I’ve been feeling a vibration lately. It’s one that is telling me to get off my ass and do the things I keep saying I will one day. This includes yoga and Buddhism. Developing a yoga practice may be too much obligation right now, but I could begin the study of being present and mindful through meditation. Because my evenings are SO vast and variable (I never really know where I’ll end up most nights), the one thing in my routine that is stable is that I wake up in the morning (so far, cough…). The people I surround myself by would be understanding and loving enough to not bother me for a half-hour in the morning after we wake up. But, should it be before I shower? After? Before I eat? After? So many questions that are only answered through trial and error!

TL;DR

You don’t have to give up your freedom and flexibility for a routine:

Step 1. What are your obligations?
Step 2. What can you/should you get rid of?
Step 3. What goes in their stead?
Step 4. Implement and experiment through trial and error until the groove feels right.

 

Does anyone else have any grounding habits they enforce upon themselves in their hectic schedules?

Mid-Month Update!

It’s been a couple days now and I think it’s time for a mid-month update!

Exciting (and not so exciting) things have been popping up all over the place and I’ve been a busy-bee while trying to stay within my budget. On one end, no, I haven’t managed to stay within my budget due to pop-up expenses. On the other end, I did start my Fiverr account and have gotten some good, honest work out of it. In fact, I’ve made enough so far to pay off one monthly bill! That’s HUGE! So, I guess this means I can call myself a freelancer now, too. I’m also learning where my weak points are when it comes to spending (impulse buys for things like video games…).

Fiverr, pop-up expenses, and applying to grad school.. All within 15 days! There may also be plans to start a Twitch.tv account and broadcast my gaming skills (or lack thereof) and I forgot to mention another exciting life event happening this month: I will be leaving for Germany on July 25th and coming back August 8th! Expect a lot of reflective posts during that time period and, of course, photos.

If there’s one thing July has taught me so far, it’s that I can’t sit still for long and I’m not comfortable being immobile. But, this opens opportunity for me to reflect on how much I really do value being still and if I can implement stillness into my life while gaining momentum. Worth thinking about, at the very least.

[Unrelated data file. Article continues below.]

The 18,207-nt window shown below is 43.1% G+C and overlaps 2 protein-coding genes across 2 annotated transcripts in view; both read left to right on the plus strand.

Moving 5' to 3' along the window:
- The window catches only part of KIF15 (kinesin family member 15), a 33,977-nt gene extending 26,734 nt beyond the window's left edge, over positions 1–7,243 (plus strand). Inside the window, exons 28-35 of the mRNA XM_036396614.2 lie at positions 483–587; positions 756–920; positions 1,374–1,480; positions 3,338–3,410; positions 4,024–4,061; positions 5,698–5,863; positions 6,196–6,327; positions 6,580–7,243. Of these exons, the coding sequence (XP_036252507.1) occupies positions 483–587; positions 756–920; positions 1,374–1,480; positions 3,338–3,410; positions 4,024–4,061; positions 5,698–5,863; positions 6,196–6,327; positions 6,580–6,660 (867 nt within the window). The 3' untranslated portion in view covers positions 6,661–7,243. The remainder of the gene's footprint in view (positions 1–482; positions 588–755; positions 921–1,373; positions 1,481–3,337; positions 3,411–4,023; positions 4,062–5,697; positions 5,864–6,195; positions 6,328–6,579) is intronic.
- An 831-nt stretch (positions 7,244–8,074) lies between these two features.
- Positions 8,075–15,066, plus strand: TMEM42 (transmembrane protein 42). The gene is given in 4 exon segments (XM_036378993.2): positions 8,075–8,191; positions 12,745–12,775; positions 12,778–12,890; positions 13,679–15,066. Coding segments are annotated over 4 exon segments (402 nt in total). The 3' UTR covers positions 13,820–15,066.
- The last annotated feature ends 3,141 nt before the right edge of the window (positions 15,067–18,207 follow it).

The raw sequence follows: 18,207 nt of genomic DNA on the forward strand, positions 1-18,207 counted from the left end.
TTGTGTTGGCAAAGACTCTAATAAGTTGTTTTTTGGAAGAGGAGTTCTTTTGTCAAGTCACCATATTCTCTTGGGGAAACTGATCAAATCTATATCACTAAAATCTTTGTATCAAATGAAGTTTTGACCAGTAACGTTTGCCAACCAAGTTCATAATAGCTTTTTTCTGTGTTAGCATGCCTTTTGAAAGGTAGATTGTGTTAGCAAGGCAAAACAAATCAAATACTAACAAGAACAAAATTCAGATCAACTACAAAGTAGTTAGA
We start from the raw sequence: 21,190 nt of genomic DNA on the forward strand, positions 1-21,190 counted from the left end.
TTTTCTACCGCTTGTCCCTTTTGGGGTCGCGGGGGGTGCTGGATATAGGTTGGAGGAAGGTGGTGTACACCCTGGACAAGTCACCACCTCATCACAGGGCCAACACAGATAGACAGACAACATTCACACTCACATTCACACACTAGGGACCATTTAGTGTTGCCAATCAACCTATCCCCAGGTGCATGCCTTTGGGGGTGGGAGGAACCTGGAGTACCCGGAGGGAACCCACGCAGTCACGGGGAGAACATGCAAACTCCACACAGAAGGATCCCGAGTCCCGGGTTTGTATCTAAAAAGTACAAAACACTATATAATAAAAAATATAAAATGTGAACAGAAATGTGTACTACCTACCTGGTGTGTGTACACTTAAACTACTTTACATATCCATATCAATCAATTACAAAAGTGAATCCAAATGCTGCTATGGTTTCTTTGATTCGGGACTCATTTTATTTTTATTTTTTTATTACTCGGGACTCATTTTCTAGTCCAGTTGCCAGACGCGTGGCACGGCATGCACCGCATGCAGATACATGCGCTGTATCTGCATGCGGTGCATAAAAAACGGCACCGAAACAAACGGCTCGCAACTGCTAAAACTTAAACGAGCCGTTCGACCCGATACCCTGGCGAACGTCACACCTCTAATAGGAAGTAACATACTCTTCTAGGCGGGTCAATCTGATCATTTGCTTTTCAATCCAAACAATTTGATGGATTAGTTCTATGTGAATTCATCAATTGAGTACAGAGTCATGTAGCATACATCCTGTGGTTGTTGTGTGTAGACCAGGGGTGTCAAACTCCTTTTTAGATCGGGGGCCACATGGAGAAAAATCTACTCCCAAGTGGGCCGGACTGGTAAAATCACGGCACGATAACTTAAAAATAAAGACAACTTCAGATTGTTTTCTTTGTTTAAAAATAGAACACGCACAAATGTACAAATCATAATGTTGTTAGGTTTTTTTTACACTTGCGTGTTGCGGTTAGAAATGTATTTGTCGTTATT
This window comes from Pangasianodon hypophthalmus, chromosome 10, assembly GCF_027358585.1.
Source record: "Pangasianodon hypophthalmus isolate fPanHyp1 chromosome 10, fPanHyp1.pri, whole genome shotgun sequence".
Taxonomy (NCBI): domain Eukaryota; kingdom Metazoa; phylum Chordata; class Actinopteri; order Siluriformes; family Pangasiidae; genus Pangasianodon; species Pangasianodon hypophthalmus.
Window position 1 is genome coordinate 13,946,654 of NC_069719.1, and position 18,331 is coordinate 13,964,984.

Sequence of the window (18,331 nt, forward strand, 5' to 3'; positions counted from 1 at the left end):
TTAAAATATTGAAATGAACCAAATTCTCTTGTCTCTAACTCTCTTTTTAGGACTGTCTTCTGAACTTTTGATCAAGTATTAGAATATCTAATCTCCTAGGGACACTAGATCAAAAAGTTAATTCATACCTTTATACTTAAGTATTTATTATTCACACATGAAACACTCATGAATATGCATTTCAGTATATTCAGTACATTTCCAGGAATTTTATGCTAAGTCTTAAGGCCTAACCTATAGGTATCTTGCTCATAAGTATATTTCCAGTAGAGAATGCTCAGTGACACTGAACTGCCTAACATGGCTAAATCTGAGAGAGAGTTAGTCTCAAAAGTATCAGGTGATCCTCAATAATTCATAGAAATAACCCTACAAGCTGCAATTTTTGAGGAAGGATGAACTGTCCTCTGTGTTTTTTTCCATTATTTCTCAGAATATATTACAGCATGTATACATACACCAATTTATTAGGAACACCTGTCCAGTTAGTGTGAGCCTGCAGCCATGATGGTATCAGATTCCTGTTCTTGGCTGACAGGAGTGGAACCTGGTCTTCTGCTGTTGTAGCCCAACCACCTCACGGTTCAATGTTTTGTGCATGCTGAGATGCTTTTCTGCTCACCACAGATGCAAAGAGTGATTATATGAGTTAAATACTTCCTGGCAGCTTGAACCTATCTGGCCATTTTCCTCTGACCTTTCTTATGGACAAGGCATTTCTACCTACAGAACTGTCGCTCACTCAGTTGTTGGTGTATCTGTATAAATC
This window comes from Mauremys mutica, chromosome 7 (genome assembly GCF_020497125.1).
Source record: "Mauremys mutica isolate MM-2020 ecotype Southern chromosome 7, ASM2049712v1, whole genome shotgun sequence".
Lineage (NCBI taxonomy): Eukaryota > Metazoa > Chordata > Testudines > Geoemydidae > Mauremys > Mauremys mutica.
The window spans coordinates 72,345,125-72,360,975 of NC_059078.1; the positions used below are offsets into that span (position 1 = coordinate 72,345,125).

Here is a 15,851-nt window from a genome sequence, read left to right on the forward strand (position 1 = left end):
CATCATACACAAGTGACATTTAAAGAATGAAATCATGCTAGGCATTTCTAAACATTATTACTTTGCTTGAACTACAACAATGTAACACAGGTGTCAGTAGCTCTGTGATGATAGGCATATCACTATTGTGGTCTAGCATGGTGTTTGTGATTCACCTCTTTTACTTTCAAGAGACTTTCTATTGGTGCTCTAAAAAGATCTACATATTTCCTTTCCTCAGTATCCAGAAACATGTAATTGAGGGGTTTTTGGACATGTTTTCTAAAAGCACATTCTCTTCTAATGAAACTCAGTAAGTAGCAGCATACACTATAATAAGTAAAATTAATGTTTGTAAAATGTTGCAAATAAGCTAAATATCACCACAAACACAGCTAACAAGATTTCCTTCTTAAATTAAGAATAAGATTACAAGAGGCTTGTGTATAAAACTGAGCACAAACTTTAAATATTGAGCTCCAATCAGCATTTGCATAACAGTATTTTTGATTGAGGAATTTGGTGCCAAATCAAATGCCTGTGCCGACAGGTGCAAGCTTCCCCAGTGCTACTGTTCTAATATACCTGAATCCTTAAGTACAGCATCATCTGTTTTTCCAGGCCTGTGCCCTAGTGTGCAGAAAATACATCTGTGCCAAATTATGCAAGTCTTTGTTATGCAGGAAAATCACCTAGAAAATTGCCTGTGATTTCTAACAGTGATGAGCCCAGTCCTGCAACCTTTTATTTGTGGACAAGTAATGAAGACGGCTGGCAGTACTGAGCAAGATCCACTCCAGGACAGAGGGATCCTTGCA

Aside from celebrating all the good that’s been happening lately, below is my mid-month budget update. As you can see, things are getting a little hectic, but hopefully we’ll see at the end of the month a budget that comes out in the black! Please note, July is a 3 pay-period month. In this way, I almost feel like I’m cheating my budget, but because of travel, I’m so thankful I get paid three times this month!

Projected Actual Notes
Income 1 939 1163.54 Sold lightning outfit, sold books, mom owed me $50
Income 2 908 989.19 With overtime. 80.19 difference
Fiverr 0 20
Total 1847 2152.73
Gas (Fuel) 80 46.81
Groceries 80 115.24
Home Supplies 35 44.82 Included travel items
Laundry 10 10
Pet Supplies 35 64.95
Therapy 100 75
Renter’s Insurance 25 23.24 Paid 6-27
Rent 795 818 Transferred 6-27 & 7-11
Student Loans 50 50 Paid 6-30
Bank of America 49 49 Paid 6-27
Bill Me Later 35 35 Paid 6-27
American Eagle 48 48 Paid 7-11
Util: Gas 70 49.88 Scheduled 7-14
Util: Internet 50 49.9 Paid 7-11
Util: Electric 50 11.78 Scheduled 7-14
Capital One 25 75 Paid 6-27
Auto Insurance 80 79.52 Paid 7-11
Fun 40 40 CASH from previous check mailed from mom – not taken out of check
POP-UP Expense: License Plate Stickers 102 0
POP-UP Expense: College Transcripts 10 10
POP-UP Expense: Ebay Fees 8.7 8.7
POP-UP Expense: Kickstarter 5 5
POP-UP Expense: WildStar 15 14.99 Impulse buy
POP-UP Expense: Parking 1.5 1.5
POP-UP Expense: Demo’s Birthday 10.91 10.91
POP-UP Expense: Lunch at work 5.75 5.75
POP-UP Expense: Grad School Application 75 75
POP-UP Expense: Earbuds with mic 22.92 22.92
Total 1913.78 1840.91
Difference -66.78 311.82
**$300.00 ontop of whatever is leftover goes towards germany

Gift vs Passion

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Let’s be clear, your gift is the thing you do the best with the least amount of effort. Your passion is the activity you have a strong desire for or the thing that gives you the most energy. Just because you are passionate about something, it doesn’t mean that it’s your God-given gift. In other words, it doesn’t mean you’re even good at it.

 -Patrice Washington
Credit: http://realmoneyanswers.com/is-your-passion-enough/

 

It’s about time I take my definition of freedom and really pinpoint what it actually looks like in quantifiable terms. The above graphic I found while browsing LinkedIn one day and, unfortunately, do not have a credit for it. But, remember when I posted about unexpected help/resources and how I was hopeful to incorporate them into my life? Realmoneyanswers.com gave me the above quote to consider. On a personal note, we can replace “God-given” with “X-given” for the sake of my own journey. Combining these two resources, I think I have enough to get started!